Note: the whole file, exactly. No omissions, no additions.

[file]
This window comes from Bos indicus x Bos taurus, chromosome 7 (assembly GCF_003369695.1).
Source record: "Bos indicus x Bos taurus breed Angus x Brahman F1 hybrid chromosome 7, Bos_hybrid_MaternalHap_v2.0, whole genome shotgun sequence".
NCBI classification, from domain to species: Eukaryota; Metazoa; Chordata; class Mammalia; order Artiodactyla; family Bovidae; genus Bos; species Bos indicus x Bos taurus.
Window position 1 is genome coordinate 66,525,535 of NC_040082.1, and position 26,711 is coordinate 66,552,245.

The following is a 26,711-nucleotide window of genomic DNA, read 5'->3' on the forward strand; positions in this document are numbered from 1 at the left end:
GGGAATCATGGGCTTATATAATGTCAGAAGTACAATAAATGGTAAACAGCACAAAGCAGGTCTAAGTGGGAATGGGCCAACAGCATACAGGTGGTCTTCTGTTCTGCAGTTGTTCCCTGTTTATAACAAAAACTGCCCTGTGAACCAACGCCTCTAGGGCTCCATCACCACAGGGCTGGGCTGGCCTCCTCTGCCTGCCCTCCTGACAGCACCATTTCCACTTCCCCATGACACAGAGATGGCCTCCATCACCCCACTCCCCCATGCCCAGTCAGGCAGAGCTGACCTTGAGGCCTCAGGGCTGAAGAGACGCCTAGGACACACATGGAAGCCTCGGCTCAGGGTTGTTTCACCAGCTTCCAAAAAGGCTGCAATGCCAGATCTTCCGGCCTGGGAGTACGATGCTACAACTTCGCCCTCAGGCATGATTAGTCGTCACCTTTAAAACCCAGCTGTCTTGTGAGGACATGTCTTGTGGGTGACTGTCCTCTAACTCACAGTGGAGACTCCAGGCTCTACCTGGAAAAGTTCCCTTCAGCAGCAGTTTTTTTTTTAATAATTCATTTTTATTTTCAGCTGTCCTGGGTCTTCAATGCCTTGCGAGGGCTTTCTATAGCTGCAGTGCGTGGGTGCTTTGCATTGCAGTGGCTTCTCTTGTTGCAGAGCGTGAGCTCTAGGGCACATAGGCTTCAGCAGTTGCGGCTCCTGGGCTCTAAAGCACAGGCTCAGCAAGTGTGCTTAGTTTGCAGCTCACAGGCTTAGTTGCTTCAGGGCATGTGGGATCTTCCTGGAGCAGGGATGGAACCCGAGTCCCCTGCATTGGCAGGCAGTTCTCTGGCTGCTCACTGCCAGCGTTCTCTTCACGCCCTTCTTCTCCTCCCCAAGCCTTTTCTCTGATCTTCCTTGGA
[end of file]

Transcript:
This window comes from Bos indicus x Bos taurus, chromosome 7 (assembly GCF_003369695.1).
Source record: "Bos indicus x Bos taurus breed Angus x Brahman F1 hybrid chromosome 7, Bos_hybrid_MaternalHap_v2.0, whole genome shotgun sequence".
NCBI classification, from domain to species: Eukaryota; Metazoa; Chordata; class Mammalia; order Artiodactyla; family Bovidae; genus Bos; species Bos indicus x Bos taurus.
Window position 1 is genome coordinate 66,525,535 of NC_040082.1, and position 26,711 is coordinate 66,552,245.

The following is a 26,711-nucleotide window of genomic DNA, read 5'->3' on the forward strand; positions in this document are numbered from 1 at the left end:
GGGAATCATGGGCTTATATAATGTCAGAAGTACAATAAATGGTAAACAGCACAAAGCAGGTCTAAGTGGGAATGGGCCAACAGCATACAGGTGGTCTTCTGTTCTGCAGTTGTTCCCTGTTTATAACAAAAACTGCCCTGTGAACCAACGCCTCTAGGGCTCCATCACCACAGGGCTGGGCTGGCCTCCTCTGCCTGCCCTCCTGACAGCACCATTTCCACTTCCCCATGACACAGAGATGGCCTCCATCACCCCACTCCCCCATGCCCAGTCAGGCAGAGCTGACCTTGAGGCCTCAGGGCTGAAGAGACGCCTAGGACACACATGGAAGCCTCGGCTCAGGGTTGTTTCACCAGCTTCCAAAAAGGCTGCAATGCCAGATCTTCCGGCCTGGGAGTACGATGCTACAACTTCGCCCTCAGGCATGATTAGTCGTCACCTTTAAAACCCAGCTGTCTTGTGAGGACATGTCTTGTGGGTGACTGTCCTCTAACTCACAGTGGAGACTCCAGGCTCTACCTGGAAAAGTTCCCTTCAGCAGCAGTTTTTTTTTTAATAATTCATTTTTATTTTCAGCTGTCCTGGGTCTTCAATGCCTTGCGAGGGCTTTCTATAGCTGCAGTGCGTGGGTGCTTTGCATTGCAGTGGCTTCTCTTGTTGCAGAGCGTGAGCTCTAGGGCACATAGGCTTCAGCAGTTGCGGCTCCTGGGCTCTAAAGCACAGGCTCAGCAAGTGTGCTTAGTTTGCAGCTCACAGGCTTAGTTGCTTCAGGGCATGTGGGATCTTCCTGGAGCAGGGATGGAACCCGAGTCCCCTGCATTGGCAGGCAGTTCTCTGGCTGCTCACTGCCAGCGTTCTCTTCACGCCCTTCTTCTCCTCCCCAAGCCTTTTCTCTGATCTTCCTTGGA